Simple SELECT Statement

Let's take a look at a short program that fetches some data from a table called library in our database. The library table is filled with information on many of the computer books in a personal library. In the following section, you'll see blocks of code; then you'll see an explanation of what the numbered lines mean. The numbers are added for clarity and are not part of the code.

Note 

If you did not download the library data from the book's Web site, you will need to enter some sample data into the library table for these examples to work.

01: #!/usr/bin/perl -w 02: # 03: # select1.pl 04: # Chapter 4 05: # Listing 4-1 06: # 07: use strict; 08: use DBI;

Line 1 tells the system where to find Perl and turns on warnings with the -w flag.

Lines 2-6 are comments that provide information about the program.

Line 7 turns on the strict pragma. This forces programmers to use better programming practices, such as declaring variables before using them. Also, turning strict on can eliminate some hard-to-find bugs -such as using two variables with the same name.

Line 8 loads the DBI module-since we are interacting with a database, we need to load the DataBase interface.

09: my $dbh = DBI->connect ("DBI:mysql:BibleBook","bookuser","testpass")  10:     or die("Cannot connect: $DBI::errstr");

Lines 9-10 constitute a single Perl statement that tries to create an object of class DBI that represents a connection to the database. If the connection can't be made, our call to DBI->connect fails, and we abort the program with die. The $dbh stands for DataBase Handle.

11: my $sql = qq(SELECT * FROM library);

Line 11 is the SQL statement we use to fetch the data from the database table. The double quote operator (qq) works well when you are creating strings that may contain quotes. The qq operator acts just like a double quote, but you do not have to escape any double quotes that may be in the string.

This SQL statement tells the DBMS to fetch (SELECT) all of the data (*) FROM the requested table (library).

12: my $sth = $dbh->prepare($sql);

Line 12 calls the prepare method of the DBI. When you prepare an SQL statement, some databases store the SQL statement in an internally compiled form so that it executes faster when the execute method is called. MySQL does not compile the SQL statement but simply stores it. If you move from MySQL to a different database, however, you won't need to make any changes to work with the new database.

The prepare method returns a handle ($sth) used to access the DBI methods for that particular SQL statement. The $sth stands for Statement Handle.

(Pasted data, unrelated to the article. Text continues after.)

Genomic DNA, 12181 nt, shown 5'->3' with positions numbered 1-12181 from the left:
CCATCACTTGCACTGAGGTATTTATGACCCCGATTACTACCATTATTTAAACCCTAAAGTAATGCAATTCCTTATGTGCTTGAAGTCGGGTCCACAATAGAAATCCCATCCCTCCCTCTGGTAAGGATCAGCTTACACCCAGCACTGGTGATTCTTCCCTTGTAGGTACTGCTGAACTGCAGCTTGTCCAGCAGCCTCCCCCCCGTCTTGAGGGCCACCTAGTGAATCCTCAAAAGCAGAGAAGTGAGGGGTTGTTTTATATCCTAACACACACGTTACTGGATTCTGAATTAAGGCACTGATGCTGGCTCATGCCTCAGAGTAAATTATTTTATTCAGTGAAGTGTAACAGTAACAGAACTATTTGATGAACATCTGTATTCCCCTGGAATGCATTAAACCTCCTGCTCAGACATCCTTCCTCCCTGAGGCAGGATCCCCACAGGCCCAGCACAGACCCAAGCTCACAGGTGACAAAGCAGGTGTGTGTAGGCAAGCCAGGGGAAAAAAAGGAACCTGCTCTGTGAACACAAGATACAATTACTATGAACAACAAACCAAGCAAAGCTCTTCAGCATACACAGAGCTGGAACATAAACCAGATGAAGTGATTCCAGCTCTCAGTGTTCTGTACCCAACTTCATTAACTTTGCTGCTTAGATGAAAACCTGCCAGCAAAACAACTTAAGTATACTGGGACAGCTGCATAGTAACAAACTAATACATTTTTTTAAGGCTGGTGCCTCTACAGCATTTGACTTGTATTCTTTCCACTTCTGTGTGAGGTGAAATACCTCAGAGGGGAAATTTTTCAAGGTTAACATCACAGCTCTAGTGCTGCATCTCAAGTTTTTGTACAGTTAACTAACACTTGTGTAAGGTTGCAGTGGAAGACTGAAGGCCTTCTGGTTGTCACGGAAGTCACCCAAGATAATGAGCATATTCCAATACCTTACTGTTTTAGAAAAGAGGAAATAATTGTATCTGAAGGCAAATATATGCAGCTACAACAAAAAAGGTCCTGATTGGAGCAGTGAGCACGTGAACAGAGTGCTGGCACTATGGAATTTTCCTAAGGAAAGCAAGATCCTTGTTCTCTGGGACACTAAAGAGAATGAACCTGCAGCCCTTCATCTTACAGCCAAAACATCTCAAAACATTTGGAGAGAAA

13: $sth->execute; 14: my $counter = 1;

Line 13 calls the execute method on the SQL statement. This runs the SQL statement on the database-the results of the SQL call are stored as a reference in the statement handle ($sth).

Line 14 declares and initializes a variable named $counter to 1. We use this variable to count our records as we display the results of the SQL call.

15: while(my $record = $sth->fetch){ 

Line 15 begins a while loop that keeps returning data, one record at a time, until it runs out of data to return. The data it returns is from the result of the SQL call on Line 13.

Inside the while declaration, we declare a variable called $record. We use this variable as a pointer. Each time through the while loop, the $sth->fetch grabs one record from the results of the SQL call and stores a reference to an array in $record.

This may be a little hard to grasp at the moment, but it should click once we've gone through the next few lines of code. For now, just remember that $record holds a reference to an array. This is like saying $record = \@foo; when you are storing a reference to an array in regular Perl code.

16:     print "$counter: ";

Line 16 prints some text for our output and displays the current value in $counter.

17:     for my $field (@$record){ 18:         print "$field - "; 19:     }

Line 17 begins a for loop that goes through each item in the array @$record. Of course, instead of "@$record" we could have written "@{$record}", which means exactly the same thing. If you aren't comfortable with either of these syntaxes, please refer to the perlreftut man page that comes free with Perl.

Line 18 prints the current field value ($field) from the loop and prints a dash with a space to separate the record data and make it a little easier to read. Each time through the for loop, the current record's field data gets stored in the $field variable.

Line 19 ends the for loop.

20:     $counter++; 21:     print "\n\n"; 22: }

Line 20 increments the $counter variable-there is no point in having a counter if it is never incremented.

Line 21 prints two newline characters so that the output can be visually separated from one record to the next.

Line 22 ends the while loop as well as this program.

This program makes a connection to the database, creates an SQL statement to fetch all of the data from the library table, and then displays the results on the screen. A portion of this program's output is shown in the following code.

55: 1565922697 - Web Security and Commerce - Simson Garfinkel Gene Spafford Deborah Russell (Editor) -     $34.95 -  Paperback, 1st ed., 506pp. -  O'Reilly & Associates, Incorporated -  May 1997 -  -  56: 1565924924 - HTML: The Definitive Guide - Chuck Musciano Bill Kennedy Mike Loukides (Editor) -     $34.95 -  Paperback, 3rd ed., 587pp. -  O'Reilly & Associates, Incorporated -  September 1998 -  -  57: 0672308916 - PERL Programming Unleashed, with CD-ROM - Charles Salzenberg -     $34.95 -  Paperback, 800pp. -  Macmillan Computer Publishing -  February 1996 -  -  58: 1565925254 - Palm Programming: The Developer's Guide with CD-ROM - Neil Rhodes Julie McKeehan -     $32.95 -  Paperback, 1st ed., 482pp. -  O'Reilly & Associates, Incorporated -  December 1998 -  -  59: 1565924207 - PalmPilot: The Ultimate Guide - David Pogue -     $29.95 -  Paperback, 1st ed., 489pp. -  O'Reilly & Associates, Incorporated -  May 1998 -  -  60: 0672304023 - UNIX, with CD-ROM (Unleashed) - Emmett Dulaney Susan Christopherson Fran Hatton -     $29.95 -  Hardcover, 1st ed., 1600pp. -  Sams -  November 1993 -  -